(b) the application of variations specified under subsection (3)(a), or
(c) the discharge of the duty imposed by subsection (2A),
and a commissioner of a health care service for the purposes of the NHS must have regard to guidance under this subsection.’.
‘( ) In the case of a service specified in the national tariff under section 115(1)(a), the national tariff must—
(a) if the service is specified in accordance with subsection (1)(a), specify a national price for each component of the service;
(b) if it is specified in accordance with subsection (1)(b), specify a national price for the bundle;
(c) if it is specified in accordance with subsection (1)(c), specify a single price as the national price for each service in the group.
( ) In the case of a service specified in rules provided for in the national tariff under section 115(3)(b), the rules may—
(a) if the service is specified in accordance with subsection (1)(a), make provision for determining the price payable for each component of the service;
(b) if it is specified in accordance with subsection (1)(b), make provision for determining the price payable for the bundle;
(c) if it is specified in accordance with subsection (1)(c), make provision for determining the price payable for each service in the group.’.
‘( ) Where the commissioner of a health care service for the purposes of the NHS agrees to pay a price for the provision of the service other than the price that is payable by virtue of this Chapter, Monitor may direct the commissioner to take such steps within such period as Monitor may specify to secure that the position is, so far as practicable, restored to what it would have been if the commissioner had agreed to pay the price payable by virtue of this Chapter.
( ) Where the commissioner of a health care service fails to comply with rules provided for under section 115(2), (3) or (3B), Monitor may direct the commissioner to take such steps within such period as Monitor may specify—
(a) to secure that the failure does not continue or recur;
(b) to secure that the position is, so far as practicable, restored to what it would have been if the failure was not occurring or had not occurred.’.—(Paul Burstow.)
‘(c) the prices, determined in each case by using the applicable method specified under paragraph (b), that Monitor proposes as the national prices of those services,’.
‘(4A) The notice may also specify—
(a) such variations (by reference to circumstances in which a service is provided or other factors relevant to its provision) as Monitor proposes to specify to the prices that it proposes as the national prices,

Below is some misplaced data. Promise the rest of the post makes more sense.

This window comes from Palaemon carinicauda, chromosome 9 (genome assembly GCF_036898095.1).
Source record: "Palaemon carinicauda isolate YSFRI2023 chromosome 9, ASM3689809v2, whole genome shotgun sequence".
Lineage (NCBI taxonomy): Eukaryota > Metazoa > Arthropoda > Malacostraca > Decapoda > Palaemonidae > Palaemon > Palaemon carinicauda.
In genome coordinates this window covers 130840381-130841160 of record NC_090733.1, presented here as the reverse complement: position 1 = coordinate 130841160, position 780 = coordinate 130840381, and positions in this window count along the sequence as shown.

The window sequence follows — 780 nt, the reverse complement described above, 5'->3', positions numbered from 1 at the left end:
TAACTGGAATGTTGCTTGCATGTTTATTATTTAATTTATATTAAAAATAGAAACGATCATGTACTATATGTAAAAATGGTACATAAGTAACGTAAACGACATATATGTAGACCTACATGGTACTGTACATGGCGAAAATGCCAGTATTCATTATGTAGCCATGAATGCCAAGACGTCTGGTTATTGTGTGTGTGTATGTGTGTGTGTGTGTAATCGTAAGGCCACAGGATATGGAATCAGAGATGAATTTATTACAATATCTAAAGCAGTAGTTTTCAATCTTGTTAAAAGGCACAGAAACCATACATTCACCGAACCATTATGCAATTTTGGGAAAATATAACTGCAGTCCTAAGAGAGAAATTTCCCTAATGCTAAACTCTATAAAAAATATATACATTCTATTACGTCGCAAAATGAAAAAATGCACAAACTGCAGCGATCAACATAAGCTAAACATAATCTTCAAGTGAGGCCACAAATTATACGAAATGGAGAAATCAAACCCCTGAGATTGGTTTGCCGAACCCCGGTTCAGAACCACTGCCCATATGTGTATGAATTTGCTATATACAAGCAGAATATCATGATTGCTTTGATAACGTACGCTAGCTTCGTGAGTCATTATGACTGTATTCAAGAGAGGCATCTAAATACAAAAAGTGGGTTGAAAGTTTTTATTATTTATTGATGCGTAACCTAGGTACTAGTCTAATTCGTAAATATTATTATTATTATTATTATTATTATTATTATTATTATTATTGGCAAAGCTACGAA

(b) such rules as Monitor proposes to provide for in the national tariff for determining the price payable for the provision for the purposes of the NHS of health care services not specified for the purposes of subsection (3)(a), and
(c) such rules as Monitor proposes to provide for in the national tariff for determining, where a health care service is specified in more than one way for the purposes of subsection (3)(a) or in more than one way in rules specified for the purposes of paragraph (b), which specification of the service is to apply in any particular case or cases of any particular description.’.
‘(4B) The notice may include guidance as to the application of rules specified for the purposes of subsection (4) or (4A)(b) or (c) or the application of variations specified for the purposes of subsection (4A)(a).’.
‘( ) Such variations as are specified for the purposes of subsection (4A)(a), and such guidance on the application of
(a) as Monitor and the Board agree will be so specified and included, or
(b) in default of agreement, as are determined by arbitration as being the variations that will be so specified and the guidance that will be so included.’.
‘The rules specified for the purposes of subsection (4) are only such rules’
‘Such rules as are specified for the purposes of subsection (4) or (4A)(c), and such guidance on those rules as is included for the purposes of subsection (4B), are only such rules and such guidance’.
‘and the guidance that will be so included’.
‘(10A) Such rules as are specified for the purposes of subsection (4A)(b), and such guidance on those rules as is included for the purposes of subsection (4B), are only such rules and such guidance as Monitor considers should be so specified and included and—
(a) as Monitor and the Board agree will be so specified and included, or
(b) in default of agreement, as are determined by arbitration as being the rules that will be so specified and the guidance that will be so included.’.—(Paul Burstow.)
‘“anti-competitive behaviour” has the meaning given in section [General duties: supplementary] and references to preventing anti-competitive behaviour are to be read in accordance with subsection (2) of that section;’.
‘“facilities” has the same meaning as in the National Health Service Act 2006 (see section 275 of that Act);’.